Think you can't eat for $10 on King Street West? Think again.
Sure, you could spend all your discretionary TIFF money eating at fancy places, hoping you see Mila Kunis getting sauce on her dress or Benedict Cumberbatch sending back his appetizer, but let’s be really honest: you probably can’t afford it. And even if you could, wouldn’t you rather spend that money paying people to wait in rush lines on your behalf or bribing bellhops to sneak you into Liam Neeson’s room?
Here are five places within shouting distance of TIFF Central where you can get a decent spread for around $10.
How this weird, dingy hole-in-the-wall deli and diner—which opened in the ’60s to serve labourers in what were then garment warehouses—has managed to survive so many rounds of gentrification is completely beyond us. That said, it’s still here, serving up wonderfully greasy all-day breakfasts and one of the better Montreal smoked meat sandwiches Toronto has to offer.
It’s not surprising that the area around King Street West seems to have more burrito places per square kilometre than anywhere else in the city. At night, it’s full of drunk clubbers. During the day, it’s filled with office drones who just want to eat something that makes them feel alive before returning to their cubicles. Local mini-chain Z-Teca has one key advantage: eating its food doesn’t make you feel like you’ve just consumed a bowling ball. The MO is more fresh ingredients and less cheese, sour cream, and mysterious burrito sauce. Here’s a pro tip: get them to put all three salsas on your burrito, then convince them to crush a nacho chip in there. Heaven.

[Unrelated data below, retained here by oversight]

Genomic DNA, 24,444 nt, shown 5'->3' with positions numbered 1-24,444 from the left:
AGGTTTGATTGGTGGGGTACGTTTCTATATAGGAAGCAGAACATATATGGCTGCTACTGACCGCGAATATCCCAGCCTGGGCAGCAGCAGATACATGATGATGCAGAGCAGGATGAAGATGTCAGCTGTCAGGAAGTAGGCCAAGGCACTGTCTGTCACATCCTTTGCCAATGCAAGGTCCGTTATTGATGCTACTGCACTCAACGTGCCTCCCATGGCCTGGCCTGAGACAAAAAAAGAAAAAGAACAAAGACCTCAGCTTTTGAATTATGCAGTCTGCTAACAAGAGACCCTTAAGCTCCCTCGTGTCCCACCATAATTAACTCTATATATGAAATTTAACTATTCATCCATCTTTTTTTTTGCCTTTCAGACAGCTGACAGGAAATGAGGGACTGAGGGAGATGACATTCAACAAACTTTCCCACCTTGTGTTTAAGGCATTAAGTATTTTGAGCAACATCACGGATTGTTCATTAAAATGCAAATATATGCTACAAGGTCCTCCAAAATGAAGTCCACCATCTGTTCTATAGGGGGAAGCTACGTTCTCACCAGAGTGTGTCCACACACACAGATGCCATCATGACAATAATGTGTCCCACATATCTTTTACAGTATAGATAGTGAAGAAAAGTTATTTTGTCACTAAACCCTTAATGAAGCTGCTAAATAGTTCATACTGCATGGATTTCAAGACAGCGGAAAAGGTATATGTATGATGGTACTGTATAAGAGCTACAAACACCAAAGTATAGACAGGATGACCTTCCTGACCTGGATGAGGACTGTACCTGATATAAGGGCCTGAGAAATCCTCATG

Burrito Bandidos is the result of the Great Burrito Boyz Split of 2008, and it rests firmly on the other end of the burrito spectrum from Z-Teca. It’s basically all cheese and sauce. Each individual burrito weighs the better part of a pound. They let you mix and match fillings here. (Our favourite is chicken and shrimp.) It’s enough food for two meals, and perfect if you’re going to spend the day camping out in a rush line. Stoners really dig this place, so James Franco take note.
We’re really not sure how this weird Thai/Italian hybrid manages to keep its prices so reasonable given that it’s right on King Street. Its pad Thai has an online fanbase, and I ate it once a week for three years and never got sick of it. That’s something.
The hot dog vendor at the corner of King and John
These guys are basically the thought leaders when it comes to on-street sausage. We’re pretty sure they were the first to put hot dogs in Styrofoam clamshells, and they have more sausage varieties than your average wiener vendor.